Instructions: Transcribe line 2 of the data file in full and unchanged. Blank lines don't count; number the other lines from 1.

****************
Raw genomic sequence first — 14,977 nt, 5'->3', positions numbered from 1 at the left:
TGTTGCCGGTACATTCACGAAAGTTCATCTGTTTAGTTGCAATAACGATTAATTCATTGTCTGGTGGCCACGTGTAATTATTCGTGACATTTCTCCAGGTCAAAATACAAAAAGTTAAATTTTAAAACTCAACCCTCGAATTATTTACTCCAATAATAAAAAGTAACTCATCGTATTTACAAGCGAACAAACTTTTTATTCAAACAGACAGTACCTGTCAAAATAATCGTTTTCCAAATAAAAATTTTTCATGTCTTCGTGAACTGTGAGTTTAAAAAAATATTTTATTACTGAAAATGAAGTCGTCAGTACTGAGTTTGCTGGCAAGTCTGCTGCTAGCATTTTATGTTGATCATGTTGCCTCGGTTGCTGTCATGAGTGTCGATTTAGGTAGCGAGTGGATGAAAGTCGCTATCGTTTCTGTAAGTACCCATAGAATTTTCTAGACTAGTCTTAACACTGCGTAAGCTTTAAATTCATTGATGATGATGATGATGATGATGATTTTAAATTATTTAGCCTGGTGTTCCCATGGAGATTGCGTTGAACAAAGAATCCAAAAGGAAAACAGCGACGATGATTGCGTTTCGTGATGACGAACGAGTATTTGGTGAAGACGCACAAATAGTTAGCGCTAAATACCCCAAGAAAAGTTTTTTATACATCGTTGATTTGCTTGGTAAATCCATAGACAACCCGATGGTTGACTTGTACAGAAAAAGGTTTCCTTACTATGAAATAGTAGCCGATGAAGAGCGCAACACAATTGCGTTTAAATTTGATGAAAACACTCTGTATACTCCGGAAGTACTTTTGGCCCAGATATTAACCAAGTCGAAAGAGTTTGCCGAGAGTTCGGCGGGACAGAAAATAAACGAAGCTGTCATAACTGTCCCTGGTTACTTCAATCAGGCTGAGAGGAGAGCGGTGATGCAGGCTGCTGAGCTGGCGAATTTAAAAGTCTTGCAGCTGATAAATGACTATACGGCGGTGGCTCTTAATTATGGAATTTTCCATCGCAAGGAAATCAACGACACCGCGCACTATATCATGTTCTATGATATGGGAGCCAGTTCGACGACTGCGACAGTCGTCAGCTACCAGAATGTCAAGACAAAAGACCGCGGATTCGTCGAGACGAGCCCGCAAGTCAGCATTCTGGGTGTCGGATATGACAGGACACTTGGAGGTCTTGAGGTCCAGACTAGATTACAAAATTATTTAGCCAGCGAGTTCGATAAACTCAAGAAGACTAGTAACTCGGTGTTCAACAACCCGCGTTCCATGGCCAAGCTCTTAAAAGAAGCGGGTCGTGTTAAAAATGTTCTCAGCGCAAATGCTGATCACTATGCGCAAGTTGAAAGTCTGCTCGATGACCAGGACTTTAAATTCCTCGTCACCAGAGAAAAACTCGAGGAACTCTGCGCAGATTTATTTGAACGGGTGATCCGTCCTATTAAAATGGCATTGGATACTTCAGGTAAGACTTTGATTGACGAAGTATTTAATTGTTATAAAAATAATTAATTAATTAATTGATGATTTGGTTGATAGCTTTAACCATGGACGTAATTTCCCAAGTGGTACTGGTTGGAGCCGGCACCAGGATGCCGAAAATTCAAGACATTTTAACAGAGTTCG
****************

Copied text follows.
TGTTGCCGGTACATTCACGAAAGTTCATCTGTTTAGTTGCAATAACGATTAATTCATTGTCTGGTGGCCACGTGTAATTATTCGTGACATTTCTCCAGGTCAAAATACAAAAAGTTAAATTTTAAAACTCAACCCTCGAATTATTTACTCCAATAATAAAAAGTAACTCATCGTATTTACAAGCGAACAAACTTTTTATTCAAACAGACAGTACCTGTCAAAATAATCGTTTTCCAAATAAAAATTTTTCATGTCTTCGTGAACTGTGAGTTTAAAAAAATATTTTATTACTGAAAATGAAGTCGTCAGTACTGAGTTTGCTGGCAAGTCTGCTGCTAGCATTTTATGTTGATCATGTTGCCTCGGTTGCTGTCATGAGTGTCGATTTAGGTAGCGAGTGGATGAAAGTCGCTATCGTTTCTGTAAGTACCCATAGAATTTTCTAGACTAGTCTTAACACTGCGTAAGCTTTAAATTCATTGATGATGATGATGATGATGATGATTTTAAATTATTTAGCCTGGTGTTCCCATGGAGATTGCGTTGAACAAAGAATCCAAAAGGAAAACAGCGACGATGATTGCGTTTCGTGATGACGAACGAGTATTTGGTGAAGACGCACAAATAGTTAGCGCTAAATACCCCAAGAAAAGTTTTTTATACATCGTTGATTTGCTTGGTAAATCCATAGACAACCCGATGGTTGACTTGTACAGAAAAAGGTTTCCTTACTATGAAATAGTAGCCGATGAAGAGCGCAACACAATTGCGTTTAAATTTGATGAAAACACTCTGTATACTCCGGAAGTACTTTTGGCCCAGATATTAACCAAGTCGAAAGAGTTTGCCGAGAGTTCGGCGGGACAGAAAATAAACGAAGCTGTCATAACTGTCCCTGGTTACTTCAATCAGGCTGAGAGGAGAGCGGTGATGCAGGCTGCTGAGCTGGCGAATTTAAAAGTCTTGCAGCTGATAAATGACTATACGGCGGTGGCTCTTAATTATGGAATTTTCCATCGCAAGGAAATCAACGACACCGCGCACTATATCATGTTCTATGATATGGGAGCCAGTTCGACGACTGCGACAGTCGTCAGCTACCAGAATGTCAAGACAAAAGACCGCGGATTCGTCGAGACGAGCCCGCAAGTCAGCATTCTGGGTGTCGGATATGACAGGACACTTGGAGGTCTTGAGGTCCAGACTAGATTACAAAATTATTTAGCCAGCGAGTTCGATAAACTCAAGAAGACTAGTAACTCGGTGTTCAACAACCCGCGTTCCATGGCCAAGCTCTTAAAAGAAGCGGGTCGTGTTAAAAATGTTCTCAGCGCAAATGCTGATCACTATGCGCAAGTTGAAAGTCTGCTCGATGACCAGGACTTTAAATTCCTCGTCACCAGAGAAAAACTCGAGGAACTCTGCGCAGATTTATTTGAACGGGTGATCCGTCCTATTAAAATGGCATTGGATACTTCAGGTAAGACTTTGATTGACGAAGTATTTAATTGTTATAAAAATAATTAATTAATTAATTGATGATTTGGTTGATAGCTTTAACCATGGACGTAATTTCCCAAGTGGTACTGGTTGGAGCCGGCACCAGGATGCCGAAAATTCAAGACATTTTAACAGAGTTCG